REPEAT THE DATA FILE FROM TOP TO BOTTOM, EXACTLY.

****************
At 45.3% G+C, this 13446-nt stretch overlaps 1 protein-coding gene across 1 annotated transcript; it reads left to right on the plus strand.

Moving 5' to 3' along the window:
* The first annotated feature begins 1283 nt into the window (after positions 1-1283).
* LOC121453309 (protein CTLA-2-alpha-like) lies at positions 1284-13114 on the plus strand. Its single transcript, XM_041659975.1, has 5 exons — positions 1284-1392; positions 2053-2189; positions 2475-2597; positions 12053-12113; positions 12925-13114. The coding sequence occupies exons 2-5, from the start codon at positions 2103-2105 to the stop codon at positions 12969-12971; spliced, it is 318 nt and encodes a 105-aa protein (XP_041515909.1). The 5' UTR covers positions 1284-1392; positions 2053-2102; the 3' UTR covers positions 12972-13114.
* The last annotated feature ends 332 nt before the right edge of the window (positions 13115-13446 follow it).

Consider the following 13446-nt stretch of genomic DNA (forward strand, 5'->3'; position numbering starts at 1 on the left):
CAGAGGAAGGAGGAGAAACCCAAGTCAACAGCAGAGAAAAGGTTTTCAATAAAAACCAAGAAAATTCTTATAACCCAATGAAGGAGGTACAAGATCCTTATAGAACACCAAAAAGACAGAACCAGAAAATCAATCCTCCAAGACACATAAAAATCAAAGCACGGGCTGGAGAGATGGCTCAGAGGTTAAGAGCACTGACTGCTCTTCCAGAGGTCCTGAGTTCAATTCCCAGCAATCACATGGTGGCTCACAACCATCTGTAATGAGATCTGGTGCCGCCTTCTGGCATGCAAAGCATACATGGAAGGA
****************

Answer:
At 45.3% G+C, this 13446-nt stretch overlaps 1 protein-coding gene across 1 annotated transcript; it reads left to right on the plus strand.

Moving 5' to 3' along the window:
* The first annotated feature begins 1283 nt into the window (after positions 1-1283).
* LOC121453309 (protein CTLA-2-alpha-like) lies at positions 1284-13114 on the plus strand. Its single transcript, XM_041659975.1, has 5 exons — positions 1284-1392; positions 2053-2189; positions 2475-2597; positions 12053-12113; positions 12925-13114. The coding sequence occupies exons 2-5, from the start codon at positions 2103-2105 to the stop codon at positions 12969-12971; spliced, it is 318 nt and encodes a 105-aa protein (XP_041515909.1). The 5' UTR covers positions 1284-1392; positions 2053-2102; the 3' UTR covers positions 12972-13114.
* The last annotated feature ends 332 nt before the right edge of the window (positions 13115-13446 follow it).

Consider the following 13446-nt stretch of genomic DNA (forward strand, 5'->3'; position numbering starts at 1 on the left):
CAGAGGAAGGAGGAGAAACCCAAGTCAACAGCAGAGAAAAGGTTTTCAATAAAAACCAAGAAAATTCTTATAACCCAATGAAGGAGGTACAAGATCCTTATAGAACACCAAAAAGACAGAACCAGAAAATCAATCCTCCAAGACACATAAAAATCAAAGCACGGGCTGGAGAGATGGCTCAGAGGTTAAGAGCACTGACTGCTCTTCCAGAGGTCCTGAGTTCAATTCCCAGCAATCACATGGTGGCTCACAACCATCTGTAATGAGATCTGGTGCCGCCTTCTGGCATGCAAAGCATACATGGAAGGA